How to spot a craiglist scam

How to spot a craiglist scam


How to spot a craiglist scam

It’s that time again.  Yes, the real estate/rentals busy season is upon us- which also heralds an increase in the number of craigslist scams that one might stumble across while searching for a new place to call home.

While there’s no sure-fire way to guard against every craigslist scam/scammer (those guys are pretty dang crafty, you know), there are some common threads shared by many of the scams and the shysters who look to use them to take advantage of the unsuspecting and unwary among us:

1. Ad for the property has a single photo or no photos at all.  This is typically a picture of the front of a home that’s been lifted off an active, legitimate ad for the same property.  Just as fellow Realtors have a sort of “crappy house radar” that goes berserk when viewing an MLS ad with a single photo, prospects should be cautious of craigslist ads that only contain a single photo.

2. Property is listed for rent at $700, $850, etc- when comparable properties on the market nearby are listed for considerably more.  The ol’ “If it seems to good to be true, it is” line comes to mind here.  Trust your first instincts here- knowing that if it does, it indeed is.

3. Property is listed with “all utilities included”.  I won’t say there’s zero chance of this being legitimate- but in the nearly 13 years that I’ve spent in the property management business, I’ve never had an owner pay for utilities in a single family home. You should always be a bit skeptical when an ad for a single family property states that all utilities are included with monthly rent.

4. Ads for a property include references to making any sort of payments via Western Union.  Nothing against the fine folks at Western Union, of course- but they seem to have become the preferred method of payment used by a number of scammers.  You have to be a bit suspicious of folks you can actually meet in person these days– so it goes without saying that you should never, ever, ever send money to folks in faraway states or distant lands such as Nigeria.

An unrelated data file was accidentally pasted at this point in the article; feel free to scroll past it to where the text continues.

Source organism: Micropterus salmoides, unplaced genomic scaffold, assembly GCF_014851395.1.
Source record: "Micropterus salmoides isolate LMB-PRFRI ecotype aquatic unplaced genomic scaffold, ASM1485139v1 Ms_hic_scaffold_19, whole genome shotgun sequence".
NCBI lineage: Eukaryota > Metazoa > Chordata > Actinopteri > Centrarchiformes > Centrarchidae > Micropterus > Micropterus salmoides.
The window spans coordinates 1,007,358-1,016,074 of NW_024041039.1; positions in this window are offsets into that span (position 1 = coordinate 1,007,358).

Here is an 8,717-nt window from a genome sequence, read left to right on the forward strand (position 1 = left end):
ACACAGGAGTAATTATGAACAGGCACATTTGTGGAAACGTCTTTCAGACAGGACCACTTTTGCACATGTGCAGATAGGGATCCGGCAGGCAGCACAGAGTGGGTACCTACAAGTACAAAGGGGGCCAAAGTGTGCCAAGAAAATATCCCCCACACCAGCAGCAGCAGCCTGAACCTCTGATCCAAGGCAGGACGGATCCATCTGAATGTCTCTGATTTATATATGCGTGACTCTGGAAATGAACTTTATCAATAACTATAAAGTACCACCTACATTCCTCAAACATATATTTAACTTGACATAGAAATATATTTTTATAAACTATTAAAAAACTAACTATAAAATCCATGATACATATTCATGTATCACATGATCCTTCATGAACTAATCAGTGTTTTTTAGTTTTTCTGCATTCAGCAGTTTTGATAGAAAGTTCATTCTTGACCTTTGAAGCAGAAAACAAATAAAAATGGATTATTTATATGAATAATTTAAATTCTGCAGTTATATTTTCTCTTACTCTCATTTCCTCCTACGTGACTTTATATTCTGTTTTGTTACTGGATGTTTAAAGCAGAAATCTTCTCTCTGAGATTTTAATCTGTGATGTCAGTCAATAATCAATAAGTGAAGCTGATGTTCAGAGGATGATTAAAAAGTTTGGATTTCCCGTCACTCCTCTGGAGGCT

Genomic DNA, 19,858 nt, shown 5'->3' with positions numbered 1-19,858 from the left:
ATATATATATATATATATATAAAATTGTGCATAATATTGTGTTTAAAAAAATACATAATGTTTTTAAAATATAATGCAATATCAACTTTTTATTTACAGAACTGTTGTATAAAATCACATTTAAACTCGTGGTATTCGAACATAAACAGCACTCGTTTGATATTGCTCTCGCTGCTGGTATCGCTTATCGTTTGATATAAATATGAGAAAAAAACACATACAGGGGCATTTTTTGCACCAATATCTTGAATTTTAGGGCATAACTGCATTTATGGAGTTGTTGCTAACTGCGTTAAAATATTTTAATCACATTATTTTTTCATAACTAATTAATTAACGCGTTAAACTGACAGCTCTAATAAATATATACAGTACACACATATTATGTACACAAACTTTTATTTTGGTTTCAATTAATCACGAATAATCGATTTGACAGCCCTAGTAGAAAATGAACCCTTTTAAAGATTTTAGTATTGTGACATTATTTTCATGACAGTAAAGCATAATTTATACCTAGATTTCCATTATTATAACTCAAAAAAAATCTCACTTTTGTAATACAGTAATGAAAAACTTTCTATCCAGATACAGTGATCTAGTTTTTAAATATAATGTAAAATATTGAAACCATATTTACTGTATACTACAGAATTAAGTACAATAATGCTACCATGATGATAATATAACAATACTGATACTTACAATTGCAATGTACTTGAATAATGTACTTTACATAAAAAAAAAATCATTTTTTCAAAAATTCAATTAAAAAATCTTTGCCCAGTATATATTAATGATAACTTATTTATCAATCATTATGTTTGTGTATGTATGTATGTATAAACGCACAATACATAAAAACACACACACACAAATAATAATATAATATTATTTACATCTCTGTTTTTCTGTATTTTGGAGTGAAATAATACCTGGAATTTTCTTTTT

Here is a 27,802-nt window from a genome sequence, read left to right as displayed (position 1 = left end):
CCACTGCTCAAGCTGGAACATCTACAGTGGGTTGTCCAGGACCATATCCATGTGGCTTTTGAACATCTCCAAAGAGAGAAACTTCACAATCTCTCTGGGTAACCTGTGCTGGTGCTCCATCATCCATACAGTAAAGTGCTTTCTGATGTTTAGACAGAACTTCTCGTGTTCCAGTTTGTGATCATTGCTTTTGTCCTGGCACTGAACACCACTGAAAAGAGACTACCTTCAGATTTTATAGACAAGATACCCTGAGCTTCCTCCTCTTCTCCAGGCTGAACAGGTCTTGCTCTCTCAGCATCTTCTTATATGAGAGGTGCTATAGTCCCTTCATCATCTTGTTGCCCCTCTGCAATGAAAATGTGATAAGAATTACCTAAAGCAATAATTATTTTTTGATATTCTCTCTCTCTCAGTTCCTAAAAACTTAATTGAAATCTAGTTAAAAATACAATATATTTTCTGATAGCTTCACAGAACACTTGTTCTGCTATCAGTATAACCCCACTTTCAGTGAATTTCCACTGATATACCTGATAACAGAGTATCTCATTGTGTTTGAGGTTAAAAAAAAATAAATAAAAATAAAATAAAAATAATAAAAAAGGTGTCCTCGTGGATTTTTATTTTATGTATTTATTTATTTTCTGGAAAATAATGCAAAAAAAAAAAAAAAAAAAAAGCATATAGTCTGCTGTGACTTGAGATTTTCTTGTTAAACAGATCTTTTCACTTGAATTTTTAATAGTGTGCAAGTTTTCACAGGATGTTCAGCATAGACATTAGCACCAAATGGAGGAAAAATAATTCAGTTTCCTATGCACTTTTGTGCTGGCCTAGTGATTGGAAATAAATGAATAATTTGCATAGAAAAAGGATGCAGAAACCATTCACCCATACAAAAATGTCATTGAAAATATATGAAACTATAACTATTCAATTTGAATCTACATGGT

In general, you should never give any money to folks you can’t meet in person.  Some out-of-area owners may use local property managers to handle things in their absence- and that is all well and good.  In those cases, ensure you can meet up with that person/company before you consider parting with any of your money.

5.  Ads for a property (or emails you receive once you’ve responded to an ad) give a big sob story or a tale of woes that have been visited upon the owner of the property.  The folks you’re dealng with in these cases typically aren’t the properties’ real owners, of course- something you can verify relatively quickly by reviewing the local property appraiser or tax assessor’s records for the property you’re interested in.  This is another case where if something seems a bit shady, it likely is a bit shady- and any money sent to or time spent on these individuals will surely be wasted.

So what are some of the “do’s” that will allow you to take advantage of craigslist as part of your search for a new place to rent- while keeping the dirtbags from taking advantage of you?  That’s the easy part if you follow a few simple rules:

– always deal with individuals or companies that are local to you and the property you’re interested in
– research a property you’re interested in as much as possible
– do all you can to verify the identities of folks you’re meeting with to view a property, including asking folks for photo ID
– request items in writing as often as possible, especially at times when you have concerns about anyone’s credibility

and lastly (yet perhaps most importantly)…use your common sense, and always trust it more than you trust anything (or anyone) else.

How to spot a craiglist scam

Orlando Property Manager Dennis Burgess
Leasing Consultant and Business Developer
Licensed Florida and Alabama Realtor

Legends Realty
290 Waymont Court, Suite 100
Lake Mary, FL 32746

Direct/Cell/Fax- 407-278-1240
Office – 407-333-1010 x137

Turning vacant into occupied, and “houses” into “homes”SM

How to spot a craiglist scam

About Dennis Burgess

Dennis B. Burgess Realtor in Orlando, FL ORRA Vice-chairman of Strategic Planning/Secretary ORRA/FR Boards of Directors Empire Network Realty 6000 S. Rio Grande Ave., #104 Orlando, FL 32803 Cell: 205-445-4755 Office: 407-440-3798 Twitter: @orlrentals Turning vacant into occupied, and "houses" into "homes"
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